Many of the traceuses I’ve talked to say getting women to start and continue training can be tough.

“It seems difficult to associate femininity with parkour and I guess most women don't identify with this image of masculinity in the discipline,” Says Leonie. While she is unsure why the traceuses who were on a good roll dropped off the radar, she believes it’s related to a lack of motivation from what feels like slow progression.

Leonie Brodmann vaulting. Photo by Nathalie Weber.


Here’s my own take on the topic based on my seven or so years of training in the USA and Brazil: People have always dropped like dry leaves from the parkour world. Some try a few times before calling it quits, and other stick with it for years before slowly losing interest and moving on. The thing is, we notice this a lot more in the women’s community since we already have a smaller number of practitioners. Fewer women training creates a ripple effect that can lead to the female presence completely dying out in some communities.

A Transformation of Perspective in the Greater Community

Even if traceuse communities aren’t exactly surging in many parts of the world, their presence is still having an impact. While I wasn’t around during the early days of parkour, I can say that the idea of women training parkour has become more and more normalized.

U.S. traceuse Cordelia Storm puts it this way: “I've found that communities where there's a bigger presence of girls and women naturally begins to let go of the "hyper-masculine" vibe* sometimes seen in mostly-male-only communities. I think just consistent exposure therapy to more girls being around over time often breeds a more inclusive environment."                                                                                                                                                                                     
Alex Gregg says, “I don't ever feel like I have been treated differently as a woman at any point in my training, but I'm also aware that I go to classes mostly and don't go out and train with large groups of men I don't know, maybe then I would feel more self-aware and judged. But one of the things I loved the most about training was that it was very welcoming and you were expected to just try your hardest and learn just like everyone else and was nice to train with men and women as everyone has their strengths and weaknesses."

Cinthia Fernanda from Brazil believes that the mentality in places where traceueses were not well-accepted, due to the stereotype that parkour is only for men, has turned around. She adds that women are finally finding our place in the parkour community. And our presence is growing, one small step at a time.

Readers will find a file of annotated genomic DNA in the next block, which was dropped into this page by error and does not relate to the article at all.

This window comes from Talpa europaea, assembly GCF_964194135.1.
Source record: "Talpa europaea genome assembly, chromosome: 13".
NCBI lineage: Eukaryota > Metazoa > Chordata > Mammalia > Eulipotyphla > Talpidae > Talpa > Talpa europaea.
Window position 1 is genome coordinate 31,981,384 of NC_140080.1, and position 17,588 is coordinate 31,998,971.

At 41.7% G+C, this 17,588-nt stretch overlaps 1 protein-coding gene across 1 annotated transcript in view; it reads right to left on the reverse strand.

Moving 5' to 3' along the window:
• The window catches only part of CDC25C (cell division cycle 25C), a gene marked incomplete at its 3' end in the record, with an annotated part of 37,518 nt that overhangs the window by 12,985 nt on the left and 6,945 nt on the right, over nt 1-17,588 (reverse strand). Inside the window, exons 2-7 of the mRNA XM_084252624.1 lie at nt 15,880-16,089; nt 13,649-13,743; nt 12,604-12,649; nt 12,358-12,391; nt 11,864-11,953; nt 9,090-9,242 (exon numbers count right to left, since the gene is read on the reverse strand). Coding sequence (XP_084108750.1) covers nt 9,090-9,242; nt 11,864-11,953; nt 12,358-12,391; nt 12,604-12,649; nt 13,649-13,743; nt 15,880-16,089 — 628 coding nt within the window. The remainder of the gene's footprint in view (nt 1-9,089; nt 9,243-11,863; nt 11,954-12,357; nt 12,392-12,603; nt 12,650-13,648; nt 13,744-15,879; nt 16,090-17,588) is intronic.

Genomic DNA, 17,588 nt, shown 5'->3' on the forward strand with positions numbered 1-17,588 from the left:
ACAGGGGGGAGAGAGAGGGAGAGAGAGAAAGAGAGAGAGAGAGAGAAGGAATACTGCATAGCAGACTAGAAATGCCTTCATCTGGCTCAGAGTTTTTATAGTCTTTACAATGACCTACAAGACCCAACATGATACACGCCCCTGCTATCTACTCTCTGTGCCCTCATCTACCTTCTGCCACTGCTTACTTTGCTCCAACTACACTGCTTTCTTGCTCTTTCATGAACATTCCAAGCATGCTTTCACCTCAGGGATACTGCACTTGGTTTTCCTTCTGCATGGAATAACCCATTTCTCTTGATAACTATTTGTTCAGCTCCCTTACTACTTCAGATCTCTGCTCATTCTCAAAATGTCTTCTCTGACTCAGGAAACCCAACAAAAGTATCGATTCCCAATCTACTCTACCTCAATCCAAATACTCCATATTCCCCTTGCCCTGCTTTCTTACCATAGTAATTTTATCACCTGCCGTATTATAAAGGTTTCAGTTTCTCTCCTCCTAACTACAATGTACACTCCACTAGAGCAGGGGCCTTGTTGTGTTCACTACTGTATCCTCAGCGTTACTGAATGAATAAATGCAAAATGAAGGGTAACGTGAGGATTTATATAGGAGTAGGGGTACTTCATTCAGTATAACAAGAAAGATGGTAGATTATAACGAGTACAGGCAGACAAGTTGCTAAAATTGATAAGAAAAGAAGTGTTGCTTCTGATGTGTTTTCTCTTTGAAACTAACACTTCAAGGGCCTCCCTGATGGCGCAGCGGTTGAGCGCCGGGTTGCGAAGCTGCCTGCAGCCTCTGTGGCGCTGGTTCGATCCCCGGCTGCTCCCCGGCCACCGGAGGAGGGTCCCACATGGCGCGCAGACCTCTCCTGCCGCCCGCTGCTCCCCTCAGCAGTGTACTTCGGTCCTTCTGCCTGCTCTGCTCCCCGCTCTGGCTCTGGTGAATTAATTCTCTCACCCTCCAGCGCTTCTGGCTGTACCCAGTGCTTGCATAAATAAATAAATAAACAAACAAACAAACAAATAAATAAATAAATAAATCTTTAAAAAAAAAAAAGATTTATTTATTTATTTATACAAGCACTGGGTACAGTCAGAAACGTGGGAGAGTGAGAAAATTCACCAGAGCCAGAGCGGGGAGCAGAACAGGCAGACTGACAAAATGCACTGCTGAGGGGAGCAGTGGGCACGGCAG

* Emphasis mine.

Comments

  1. À girl friend of mine has moved on to another City. She found a local Parkour association, with a dedicated training evening for girls, which might be a good thing.

    Unfortunately, the group isn't very pushing it durintg training sessions, and especially during these girls session. They are not pushed to do anything, so the level remain pretty low (and my friend is boring herself on there, as she has years of training behind her).

    I'm not sure why this happen. It's like theybare affraid to push girls into efforts. Sad thing...

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    1. That's a tough situation. On one end, it's great that those women are just getting out and moving. But on the other, everyone should be encouraged to push their limits and improve.

      I hope your friend is able to find her own way to train hard and evolve!

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  2. Age is a factor too. I know several women around my age (39) who are interested in parkour, but the double whammy of being the oldest person at a class and female is a bit intimidating. When the community is made up of younger people who are mostly male, the lack of shared experience means you don't really feel you fit in. Lots of women get into fitness after having children (rediscovering the self yada yada) and I've always felt a yearning for parkour. But it is difficult to put yourself out there, especially if you don't have the athletic/gymnastic background (that I know a lot of younger traceuses have). I keep saying "I'll just get a bit stronger and work on my cardio endurance and THEN I'll go back". :-/

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    1. I can imagine how that would be difficult. Every factor that sets you apart from the crowd is bound to make you feel a bit alienated, and we really don't see a lot of people over 30 getting into parkour (unfortunately). Not having an athletic background myself, I can somewhat relate, having felt consistently behind everyone else.

      I really hope you can sum up the willpower to train despite that major challenge. Know that you'll be an inspiration for other women in your age range who may be wanting to try but just need to see someone else doing it first.

      Remember that your parkour journey is your own! Everyone is more focused on themselves than on you, so don't be afraid to get out there and suck until you don't. That's what I did, at least :) Plus, cardio and strength training on the side are great confidence boosters.

      Good luck!

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    2. Don't worry about not being awesome at the beginning. These things take time, and if you're like me and have a lot of previous injuries, there are going to be days when you can do the cool moves and others when every injury you've ever had is nagging. Right now, the only cool move I have is a desire to show up every day. I think it's enough.

      I'm 52 and my goal this year is to learn how to do parkour. I'm 5 weeks into an 8-week workout program to regain strength and improve cardio so I can get myself back to the point where I'll feel like I can actually start doing parkour training.

      As for the likelihood of being the only woman in the room, who cares?

      It doesn't matter if they ignore you or laugh at you. With time they'll get used to you and start treating you like one of them, but you have to keep showing up and making the effort. If it feels like a hostile or unsafe environment, find another place or make your own.

      It's fun to do things with other people, but at the end of the day it's an individual sport. If there aren't any other women and you're not comfortable with a bunch of strange young men, find women training for marathons, women training for strength, or women training for anything. Even if you're not training for the same activity, you will have companionship and support of working towards a workout goal. Once you reach a comfort level for strength and mobility you'll feel a lot better about joining a mostly men parkour group.